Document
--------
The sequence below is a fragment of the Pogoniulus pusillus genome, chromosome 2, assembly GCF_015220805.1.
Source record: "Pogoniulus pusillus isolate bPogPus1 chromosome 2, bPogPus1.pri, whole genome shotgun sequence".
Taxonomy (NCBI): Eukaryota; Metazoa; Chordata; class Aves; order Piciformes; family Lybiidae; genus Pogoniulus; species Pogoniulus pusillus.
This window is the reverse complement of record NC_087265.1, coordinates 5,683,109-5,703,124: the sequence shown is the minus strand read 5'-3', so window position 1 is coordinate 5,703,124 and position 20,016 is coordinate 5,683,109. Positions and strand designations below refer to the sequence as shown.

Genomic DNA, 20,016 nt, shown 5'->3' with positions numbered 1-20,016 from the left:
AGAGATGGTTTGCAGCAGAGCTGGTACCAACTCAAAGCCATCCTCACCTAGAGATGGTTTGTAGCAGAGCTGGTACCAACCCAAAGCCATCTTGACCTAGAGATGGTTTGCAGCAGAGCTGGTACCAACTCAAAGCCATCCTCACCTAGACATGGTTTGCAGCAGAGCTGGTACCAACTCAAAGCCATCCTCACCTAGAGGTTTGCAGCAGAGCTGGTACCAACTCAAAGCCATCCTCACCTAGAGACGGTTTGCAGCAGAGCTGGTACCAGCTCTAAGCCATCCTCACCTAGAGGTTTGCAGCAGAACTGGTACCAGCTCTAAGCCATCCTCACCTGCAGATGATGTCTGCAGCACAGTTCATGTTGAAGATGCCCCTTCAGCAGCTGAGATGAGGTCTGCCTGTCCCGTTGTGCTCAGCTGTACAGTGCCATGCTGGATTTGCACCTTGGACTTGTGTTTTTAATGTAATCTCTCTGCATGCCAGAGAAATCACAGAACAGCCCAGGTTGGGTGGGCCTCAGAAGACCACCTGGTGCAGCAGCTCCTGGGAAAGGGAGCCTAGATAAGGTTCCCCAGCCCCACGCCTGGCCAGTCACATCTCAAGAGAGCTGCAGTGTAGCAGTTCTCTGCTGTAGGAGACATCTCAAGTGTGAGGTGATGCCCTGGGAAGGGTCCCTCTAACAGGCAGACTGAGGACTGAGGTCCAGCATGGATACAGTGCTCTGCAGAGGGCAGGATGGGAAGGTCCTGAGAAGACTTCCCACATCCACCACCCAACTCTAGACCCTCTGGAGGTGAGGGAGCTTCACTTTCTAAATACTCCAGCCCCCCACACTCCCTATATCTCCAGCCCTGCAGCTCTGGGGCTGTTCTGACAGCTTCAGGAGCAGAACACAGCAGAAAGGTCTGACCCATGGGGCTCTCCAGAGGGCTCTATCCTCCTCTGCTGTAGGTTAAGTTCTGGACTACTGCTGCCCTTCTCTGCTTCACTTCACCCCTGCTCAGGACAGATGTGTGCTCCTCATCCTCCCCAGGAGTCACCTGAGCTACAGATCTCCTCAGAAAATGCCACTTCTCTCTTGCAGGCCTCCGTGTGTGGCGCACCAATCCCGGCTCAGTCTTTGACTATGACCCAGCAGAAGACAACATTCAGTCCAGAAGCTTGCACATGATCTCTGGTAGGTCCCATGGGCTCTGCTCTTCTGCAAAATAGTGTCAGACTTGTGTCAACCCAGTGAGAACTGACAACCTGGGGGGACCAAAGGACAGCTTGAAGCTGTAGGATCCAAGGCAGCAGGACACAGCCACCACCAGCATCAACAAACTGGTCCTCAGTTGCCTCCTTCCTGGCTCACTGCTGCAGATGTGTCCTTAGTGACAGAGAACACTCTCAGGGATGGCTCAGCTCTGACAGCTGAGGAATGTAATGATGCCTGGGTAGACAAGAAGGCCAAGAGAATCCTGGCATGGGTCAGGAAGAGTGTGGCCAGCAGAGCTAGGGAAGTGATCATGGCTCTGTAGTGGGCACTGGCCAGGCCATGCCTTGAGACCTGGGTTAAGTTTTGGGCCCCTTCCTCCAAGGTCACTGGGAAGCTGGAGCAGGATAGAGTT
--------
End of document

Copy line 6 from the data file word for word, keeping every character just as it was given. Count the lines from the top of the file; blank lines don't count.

AGAGATGGTTTGCAGCAGAGCTGGTACCAACTCAAAGCCATCCTCACCTAGAGATGGTTTGTAGCAGAGCTGGTACCAACCCAAAGCCATCTTGACCTAGAGATGGTTTGCAGCAGAGCTGGTACCAACTCAAAGCCATCCTCACCTAGACATGGTTTGCAGCAGAGCTGGTACCAACTCAAAGCCATCCTCACCTAGAGGTTTGCAGCAGAGCTGGTACCAACTCAAAGCCATCCTCACCTAGAGACGGTTTGCAGCAGAGCTGGTACCAGCTCTAAGCCATCCTCACCTAGAGGTTTGCAGCAGAACTGGTACCAGCTCTAAGCCATCCTCACCTGCAGATGATGTCTGCAGCACAGTTCATGTTGAAGATGCCCCTTCAGCAGCTGAGATGAGGTCTGCCTGTCCCGTTGTGCTCAGCTGTACAGTGCCATGCTGGATTTGCACCTTGGACTTGTGTTTTTAATGTAATCTCTCTGCATGCCAGAGAAATCACAGAACAGCCCAGGTTGGGTGGGCCTCAGAAGACCACCTGGTGCAGCAGCTCCTGGGAAAGGGAGCCTAGATAAGGTTCCCCAGCCCCACGCCTGGCCAGTCACATCTCAAGAGAGCTGCAGTGTAGCAGTTCTCTGCTGTAGGAGACATCTCAAGTGTGAGGTGATGCCCTGGGAAGGGTCCCTCTAACAGGCAGACTGAGGACTGAGGTCCAGCATGGATACAGTGCTCTGCAGAGGGCAGGATGGGAAGGTCCTGAGAAGACTTCCCACATCCACCACCCAACTCTAGACCCTCTGGAGGTGAGGGAGCTTCACTTTCTAAATACTCCAGCCCCCCACACTCCCTATATCTCCAGCCCTGCAGCTCTGGGGCTGTTCTGACAGCTTCAGGAGCAGAACACAGCAGAAAGGTCTGACCCATGGGGCTCTCCAGAGGGCTCTATCCTCCTCTGCTGTAGGTTAAGTTCTGGACTACTGCTGCCCTTCTCTGCTTCACTTCACCCCTGCTCAGGACAGATGTGTGCTCCTCATCCTCCCCAGGAGTCACCTGAGCTACAGATCTCCTCAGAAAATGCCACTTCTCTCTTGCAGGCCTCCGTGTGTGGCGCACCAATCCCGGCTCAGTCTTTGACTATGACCCAGCAGAAGACAACATTCAGTCCAGAAGCTTGCACATGATCTCTGGTAGGTCCCATGGGCTCTGCTCTTCTGCAAAATAGTGTCAGACTTGTGTCAACCCAGTGAGAACTGACAACCTGGGGGGACCAAAGGACAGCTTGAAGCTGTAGGATCCAAGGCAGCAGGACACAGCCACCACCAGCATCAACAAACTGGTCCTCAGTTGCCTCCTTCCTGGCTCACTGCTGCAGATGTGTCCTTAGTGACAGAGAACACTCTCAGGGATGGCTCAGCTCTGACAGCTGAGGAATGTAATGATGCCTGGGTAGACAAGAAGGCCAAGAGAATCCTGGCATGGGTCAGGAAGAGTGTGGCCAGCAGAGCTAGGGAAGTGATCATGGCTCTGTAGTGGGCACTGGCCAGGCCATGCCTTGAGACCTGGGTTAAGTTTTGGGCCCCTTCCTCCAAGGTCACTGGGAAGCTGGAGCAGGATAGAGTT